Article  PubMed  Google Scholar 

  41. Flynn TN, Huynh E, Peters TJ, et al. Scoring the ICECAP-A capability instrument. Estimation of a UK general population tariff. Health Econ. 2015;24:258–69.

    Article  PubMed  Google Scholar 

  42. Bond M, Pavey T, Welch K, et al. Systematic review of the psychological consequences of false positive screening mammograms. Health Technol Assess. 2013;17:1–170.

    Article  CAS  PubMed  PubMed Central  Google Scholar 

  43. Spielberger CD, Gorsuch RL, Luschen RE. State trait anxiety inventory manual. Palo Alto, CA: Consulting Psychologists Press; 1970.

    Google Scholar 

  44. Sculpher M, Drummond M, Buxton M. The iterative use of economic evaluation as part of the process of health technology assessment. J Health Serv Res Policy. 1997;2:26–30.

    Article  CAS  PubMed  Google Scholar 

  45. Frick KD. Micro-costing quantity data collection methods. Med Care. 2009;47(7 Suppl 1):S76–81.

    Article  PubMed  PubMed Central  Google Scholar 

  46. Iglesias CP, Thompson A, Rogowski WH, Payne K. Reporting guidelines for the use of expert judgement in model-based economic evaluations. Pharmacoeconomics. 2016;34(11):1161–72.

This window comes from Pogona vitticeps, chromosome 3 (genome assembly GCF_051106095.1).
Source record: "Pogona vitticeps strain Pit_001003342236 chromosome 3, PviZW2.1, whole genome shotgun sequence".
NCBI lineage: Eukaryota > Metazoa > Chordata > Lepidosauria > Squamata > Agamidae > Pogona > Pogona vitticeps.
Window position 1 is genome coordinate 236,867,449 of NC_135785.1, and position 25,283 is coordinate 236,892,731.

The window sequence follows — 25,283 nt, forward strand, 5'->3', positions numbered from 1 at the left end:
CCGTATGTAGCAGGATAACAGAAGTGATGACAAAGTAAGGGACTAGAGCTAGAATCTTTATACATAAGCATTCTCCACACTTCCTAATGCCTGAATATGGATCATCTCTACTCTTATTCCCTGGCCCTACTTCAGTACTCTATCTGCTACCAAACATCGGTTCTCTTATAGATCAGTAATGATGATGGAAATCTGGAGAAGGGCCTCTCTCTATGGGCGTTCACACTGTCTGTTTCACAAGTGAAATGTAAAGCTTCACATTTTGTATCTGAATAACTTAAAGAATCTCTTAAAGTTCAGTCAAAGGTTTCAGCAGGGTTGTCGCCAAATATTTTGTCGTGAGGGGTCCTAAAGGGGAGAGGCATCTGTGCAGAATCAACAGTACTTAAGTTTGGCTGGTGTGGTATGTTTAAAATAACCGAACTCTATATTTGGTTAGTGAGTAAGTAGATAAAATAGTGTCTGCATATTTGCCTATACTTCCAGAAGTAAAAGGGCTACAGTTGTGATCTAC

Article  PubMed  Google Scholar 

  47. Buxton MJ, Drummond MF, Van Hout BA, et al. Modelling in economic evaluation: an unavoidable fact of life. Health Econ. 1997;6(3):217–27.

    Article  CAS  PubMed  Google Scholar 

  48. Moore G, Audrey S, Barker M, et al. Process evaluation of complex interventions. UK medical research council (MRC) guidance. BMJ. 2015;350:h1258.

    Article  PubMed  PubMed Central  Google Scholar 

  49. Rainey L, Jervaeus A, Donnelly LS, et al. Women’s perceptions of personalized risk-based breast cancer screening and prevention: an international focus group study. Psychooncology. 2019;28:1056–62.